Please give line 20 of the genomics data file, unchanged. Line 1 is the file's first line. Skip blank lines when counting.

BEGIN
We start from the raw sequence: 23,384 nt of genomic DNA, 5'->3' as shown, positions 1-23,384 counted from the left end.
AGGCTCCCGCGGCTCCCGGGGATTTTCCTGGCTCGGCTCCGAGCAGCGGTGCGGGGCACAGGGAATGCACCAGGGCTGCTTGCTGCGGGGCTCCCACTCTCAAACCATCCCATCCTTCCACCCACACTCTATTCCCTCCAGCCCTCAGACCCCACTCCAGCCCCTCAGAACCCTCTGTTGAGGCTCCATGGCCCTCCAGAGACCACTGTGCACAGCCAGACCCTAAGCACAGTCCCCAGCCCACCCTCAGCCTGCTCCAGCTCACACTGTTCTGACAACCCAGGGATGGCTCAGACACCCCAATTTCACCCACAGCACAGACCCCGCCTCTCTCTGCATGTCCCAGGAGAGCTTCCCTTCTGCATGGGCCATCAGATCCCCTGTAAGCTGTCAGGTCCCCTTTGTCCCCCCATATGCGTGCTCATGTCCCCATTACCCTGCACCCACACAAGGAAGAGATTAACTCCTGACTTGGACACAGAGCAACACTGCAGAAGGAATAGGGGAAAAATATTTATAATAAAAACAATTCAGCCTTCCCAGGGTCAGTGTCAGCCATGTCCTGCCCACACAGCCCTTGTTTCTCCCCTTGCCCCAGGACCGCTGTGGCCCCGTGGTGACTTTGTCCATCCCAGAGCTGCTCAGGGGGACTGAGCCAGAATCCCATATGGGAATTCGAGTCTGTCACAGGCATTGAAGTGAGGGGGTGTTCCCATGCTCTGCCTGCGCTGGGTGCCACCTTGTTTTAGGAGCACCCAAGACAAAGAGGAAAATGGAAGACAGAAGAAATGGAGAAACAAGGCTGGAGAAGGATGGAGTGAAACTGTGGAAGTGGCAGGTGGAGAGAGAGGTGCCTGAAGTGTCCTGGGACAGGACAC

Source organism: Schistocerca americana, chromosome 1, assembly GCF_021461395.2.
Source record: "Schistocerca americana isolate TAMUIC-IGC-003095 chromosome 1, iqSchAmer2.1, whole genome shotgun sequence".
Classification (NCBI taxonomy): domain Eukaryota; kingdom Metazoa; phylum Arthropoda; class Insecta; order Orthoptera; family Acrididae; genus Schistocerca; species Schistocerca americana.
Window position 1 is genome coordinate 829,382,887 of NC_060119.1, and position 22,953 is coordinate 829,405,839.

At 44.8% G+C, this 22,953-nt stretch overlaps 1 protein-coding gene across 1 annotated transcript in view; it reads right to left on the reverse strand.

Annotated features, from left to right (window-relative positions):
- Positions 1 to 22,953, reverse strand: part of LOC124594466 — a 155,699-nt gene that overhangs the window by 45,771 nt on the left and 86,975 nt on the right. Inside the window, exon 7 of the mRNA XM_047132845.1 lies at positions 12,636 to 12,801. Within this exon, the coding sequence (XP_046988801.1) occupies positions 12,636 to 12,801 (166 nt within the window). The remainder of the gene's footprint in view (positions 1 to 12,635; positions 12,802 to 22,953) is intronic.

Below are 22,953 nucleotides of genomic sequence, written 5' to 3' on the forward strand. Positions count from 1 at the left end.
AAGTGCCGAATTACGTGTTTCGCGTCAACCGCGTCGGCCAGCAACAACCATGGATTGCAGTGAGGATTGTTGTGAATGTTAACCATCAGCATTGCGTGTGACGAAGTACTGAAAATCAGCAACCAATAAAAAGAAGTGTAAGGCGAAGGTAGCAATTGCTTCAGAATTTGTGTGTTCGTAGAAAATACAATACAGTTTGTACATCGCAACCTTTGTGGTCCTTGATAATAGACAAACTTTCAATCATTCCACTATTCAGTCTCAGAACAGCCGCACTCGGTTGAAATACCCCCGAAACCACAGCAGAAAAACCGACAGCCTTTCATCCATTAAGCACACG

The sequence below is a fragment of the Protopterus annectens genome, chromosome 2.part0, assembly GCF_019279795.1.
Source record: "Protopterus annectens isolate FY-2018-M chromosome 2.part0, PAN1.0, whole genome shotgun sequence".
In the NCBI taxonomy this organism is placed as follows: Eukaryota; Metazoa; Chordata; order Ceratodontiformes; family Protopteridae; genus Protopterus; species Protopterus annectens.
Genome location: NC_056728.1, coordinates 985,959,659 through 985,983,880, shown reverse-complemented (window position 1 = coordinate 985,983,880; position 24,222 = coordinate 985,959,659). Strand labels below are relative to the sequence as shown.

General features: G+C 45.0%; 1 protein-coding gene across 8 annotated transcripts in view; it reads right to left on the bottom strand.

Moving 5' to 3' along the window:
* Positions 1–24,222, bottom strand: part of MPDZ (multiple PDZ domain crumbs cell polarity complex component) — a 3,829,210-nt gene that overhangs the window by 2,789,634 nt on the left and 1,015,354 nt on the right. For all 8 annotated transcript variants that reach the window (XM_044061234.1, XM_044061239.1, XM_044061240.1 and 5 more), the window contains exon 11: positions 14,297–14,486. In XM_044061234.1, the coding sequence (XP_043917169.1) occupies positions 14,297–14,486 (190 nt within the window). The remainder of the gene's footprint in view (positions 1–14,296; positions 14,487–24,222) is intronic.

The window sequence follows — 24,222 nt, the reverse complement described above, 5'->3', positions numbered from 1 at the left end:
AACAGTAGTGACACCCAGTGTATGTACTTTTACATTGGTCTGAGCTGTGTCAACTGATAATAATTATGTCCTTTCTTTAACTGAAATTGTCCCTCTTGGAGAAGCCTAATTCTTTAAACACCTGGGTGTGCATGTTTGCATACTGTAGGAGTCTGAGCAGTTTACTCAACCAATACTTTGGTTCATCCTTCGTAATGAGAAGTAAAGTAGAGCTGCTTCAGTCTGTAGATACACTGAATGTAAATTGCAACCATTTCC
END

AACAGTAGTGACACCCAGTGTATGTACTTTTACATTGGTCTGAGCTGTGTCAACTGATAATAATTATGTCCTTTCTTTAACTGAAATTGTCCCTCTTGGAGAAGCCTAATTCTTTAAACACCTGGGTGTGCATGTTTGCATACTGTAGGAGTCTGAGCAGTTTACTCAACCAATACTTTGGTTCATCCTTCGTAATGAGAAGTAAAGTAGAGCTGCTTCAGTCTGTAGATACACTGAATGTAAATTGCAACCATTTCC